UNLIKE most other epiphytic orchids, vandas have a single stem rising from a tuft of roots and do not have pseudobulbs. Thick, fleshy aerial roots arc often produced on the stem, and these may hang down out­side the container in which indoor vandas are planted. Pale green leaves, which are generally strap-shaped, grow all along the stem, and flower stalks arise near its tip. Each stalk bears several fragrant flowers, which List for several weeks. Sepals and petals are usually of roughly the same shape and size, and the hp is often three-lobed, These plants have been widely hy­bridized, often with orchids of dif­ferent genera.


V. cristata has a stem up to 2 feet tall carrying nearly opposite, arching, strap-shaped, deeply channeled leaves 5-7 inches long and 1 ½  inch wide, with slightly toothed, blunt tips. Flower stalks 4-6 inches long appear­ing from leaf axils in spring and summer bear up to seven flowers about 2 inches across. The sepals and petals are yellowish green to creamy yellow. The short, oblong green-and-yellow lip has deep purple-red lines near the base.

V. sanderana has stems up to 2 feet tall carrying close-packed opposite pairs of strap-shaped, slightly arching leaves 12-15 inches long and 1 inch wide. Flower stalks 10-12 inches long bear up to 10 blooms each. The flower stems rise from leaf axils, mostly in late summer and fall. Each, flat, disklike flower is up to 5 inches across. The upper sepal and petals are rosy pink suffused with white, and the lower sepals are reddish yellow with darker markings. The very small, rounded, forward-jutting Up is reddish yellow. V. teres has stems up to 7 feet high bearing nearly cylindrical, alternate leaves 4-6 inches long and j inch thick. Flower stalks arise on the stem at points opposite the leaves, and each 7- to 10-inch-long stalk carries up to five flowers from late spring to early fall. Each bloom is 3-4 inches across. The broadly diamond-shaped, wavy-edged sepals and petals are pale pinkish purple suffused with white. The lip color is reddish yellow spotted and lined with red. There are also a large number of different-colored varieties.


Light Give vandas bright filtered light at all times. Supplement daylight with artificial illumination in winter, if possible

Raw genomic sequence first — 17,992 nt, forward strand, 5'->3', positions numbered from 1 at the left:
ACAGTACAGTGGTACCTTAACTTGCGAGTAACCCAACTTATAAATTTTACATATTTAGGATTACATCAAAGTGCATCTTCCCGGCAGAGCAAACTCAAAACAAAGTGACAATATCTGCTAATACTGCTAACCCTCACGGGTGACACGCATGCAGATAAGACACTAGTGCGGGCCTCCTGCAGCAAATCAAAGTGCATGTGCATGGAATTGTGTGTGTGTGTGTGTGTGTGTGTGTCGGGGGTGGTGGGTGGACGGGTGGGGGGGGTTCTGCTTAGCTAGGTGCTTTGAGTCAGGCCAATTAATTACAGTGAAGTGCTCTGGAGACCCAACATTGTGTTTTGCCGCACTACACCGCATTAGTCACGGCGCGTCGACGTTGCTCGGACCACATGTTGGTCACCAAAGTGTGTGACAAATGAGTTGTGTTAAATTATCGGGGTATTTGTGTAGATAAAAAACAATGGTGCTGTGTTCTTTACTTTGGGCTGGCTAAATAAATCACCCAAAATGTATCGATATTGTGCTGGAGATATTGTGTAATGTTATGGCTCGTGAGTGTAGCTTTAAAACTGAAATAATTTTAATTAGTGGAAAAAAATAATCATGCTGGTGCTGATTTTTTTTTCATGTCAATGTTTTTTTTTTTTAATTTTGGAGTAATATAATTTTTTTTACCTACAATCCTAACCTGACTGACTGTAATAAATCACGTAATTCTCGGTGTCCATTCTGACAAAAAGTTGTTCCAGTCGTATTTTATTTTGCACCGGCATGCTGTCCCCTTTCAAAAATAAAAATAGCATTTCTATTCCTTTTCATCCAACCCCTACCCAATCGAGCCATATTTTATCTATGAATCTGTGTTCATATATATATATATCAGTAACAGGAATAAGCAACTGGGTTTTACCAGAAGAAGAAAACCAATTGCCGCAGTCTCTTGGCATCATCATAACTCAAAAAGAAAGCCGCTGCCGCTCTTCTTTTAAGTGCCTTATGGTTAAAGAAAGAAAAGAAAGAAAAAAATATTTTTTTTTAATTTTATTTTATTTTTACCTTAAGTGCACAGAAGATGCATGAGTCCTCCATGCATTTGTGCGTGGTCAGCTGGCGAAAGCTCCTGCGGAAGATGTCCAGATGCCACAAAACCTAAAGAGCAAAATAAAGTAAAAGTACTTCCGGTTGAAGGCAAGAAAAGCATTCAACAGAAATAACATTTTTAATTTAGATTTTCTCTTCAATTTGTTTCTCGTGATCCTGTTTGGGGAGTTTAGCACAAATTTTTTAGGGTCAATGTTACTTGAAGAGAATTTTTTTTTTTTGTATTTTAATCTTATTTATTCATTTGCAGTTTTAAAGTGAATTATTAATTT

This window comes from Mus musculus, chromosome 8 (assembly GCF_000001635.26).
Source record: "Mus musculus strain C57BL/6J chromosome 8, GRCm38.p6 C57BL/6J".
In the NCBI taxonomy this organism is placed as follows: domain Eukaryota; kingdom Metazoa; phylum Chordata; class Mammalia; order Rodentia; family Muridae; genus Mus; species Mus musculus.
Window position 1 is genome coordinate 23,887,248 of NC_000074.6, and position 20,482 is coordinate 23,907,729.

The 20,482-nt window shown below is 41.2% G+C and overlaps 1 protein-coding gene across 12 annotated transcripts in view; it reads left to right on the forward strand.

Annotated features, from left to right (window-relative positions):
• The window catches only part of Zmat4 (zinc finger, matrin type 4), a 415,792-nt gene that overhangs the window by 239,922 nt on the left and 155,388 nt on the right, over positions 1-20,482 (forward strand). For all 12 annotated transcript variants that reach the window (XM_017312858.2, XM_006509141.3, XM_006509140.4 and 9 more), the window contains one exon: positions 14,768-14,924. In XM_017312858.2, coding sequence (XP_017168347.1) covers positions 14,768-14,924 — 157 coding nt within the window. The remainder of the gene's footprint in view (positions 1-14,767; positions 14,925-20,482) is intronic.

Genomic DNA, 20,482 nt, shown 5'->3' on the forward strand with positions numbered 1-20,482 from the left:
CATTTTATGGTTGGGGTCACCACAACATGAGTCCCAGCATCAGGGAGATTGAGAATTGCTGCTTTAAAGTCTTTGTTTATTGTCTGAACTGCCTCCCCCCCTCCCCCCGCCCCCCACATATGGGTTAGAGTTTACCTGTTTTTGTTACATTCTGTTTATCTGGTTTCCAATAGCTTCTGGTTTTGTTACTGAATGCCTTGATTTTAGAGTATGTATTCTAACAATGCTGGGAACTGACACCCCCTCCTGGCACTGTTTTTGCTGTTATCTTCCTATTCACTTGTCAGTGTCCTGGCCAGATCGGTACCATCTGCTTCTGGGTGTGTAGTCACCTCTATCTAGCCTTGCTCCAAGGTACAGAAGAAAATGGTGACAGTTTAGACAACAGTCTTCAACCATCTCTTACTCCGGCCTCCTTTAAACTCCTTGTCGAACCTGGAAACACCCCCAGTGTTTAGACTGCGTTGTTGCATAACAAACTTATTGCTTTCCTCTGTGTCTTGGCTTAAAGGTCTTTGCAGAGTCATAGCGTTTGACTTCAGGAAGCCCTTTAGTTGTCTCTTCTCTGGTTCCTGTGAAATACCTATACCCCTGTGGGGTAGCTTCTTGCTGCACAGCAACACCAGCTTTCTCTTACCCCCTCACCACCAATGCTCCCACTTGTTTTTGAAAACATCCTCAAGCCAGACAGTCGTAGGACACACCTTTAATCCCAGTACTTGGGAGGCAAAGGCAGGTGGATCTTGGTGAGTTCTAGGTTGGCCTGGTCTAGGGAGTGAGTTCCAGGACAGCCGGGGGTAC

Temperature Normal room tem­peratures are ideal throughout the year. A night temperature about is °F lower than the daytime level is desir­able, however. For adequate humidity stand pots on trays of moist pebbles, and mist-spray plants daily.

Watering Water plentifully at all times, never allowing the potting mixture to dry out. Do not let pots stand in water, however.

Feeding Apply standard liquid ferti­lizer at half strength to these orchids with every other watering.

Potting and repotting Use any of the recommended mixtures for epi­phytic orchids. If the mixture includes fibrous material, use only big chunks of fiber. This is necessary for good drainage, as are plenty of clay-pot fragments and pieces of charcoal in the mixture. All these vandas are best grown in pots, with a length of tree-fern stem or straight tree branch set into the mix­ture to provide a support for the aerial roots. Place the plant in the middle of the container, and make sure that the base of the stem is not buried in the mixture. Move vandas into slightly larger pots every spring. When maxi­mum pot size has been reached, cut up these plants for propagation.

Propagation The purpose of pro­pagating vandas is mainly to reduce the size of an overlarge specimen. To do this, cut the stem at any desirable point above which there are plenty of aerial roots. Soak the cutting for two hours to make the aerial roots pliable before planting in a small pot of standard potting mixture. Place the cut base of the stem about 2 inches deep in the mixture, and try to bury some of the aerial roots as well. If any such root breaks, cut it cleanly above the break, and insert the cut end in the mixture. Support the cutting by stak­ing it. During the first six weeks water only sparingly (permitting the mix­ture to dry out almost completely between waterings), and do not feed. Thereafter, treat the young plant as a mature vanda. The part of the old plant left in the original pot will usually branch and continue to grow at a reduced height.

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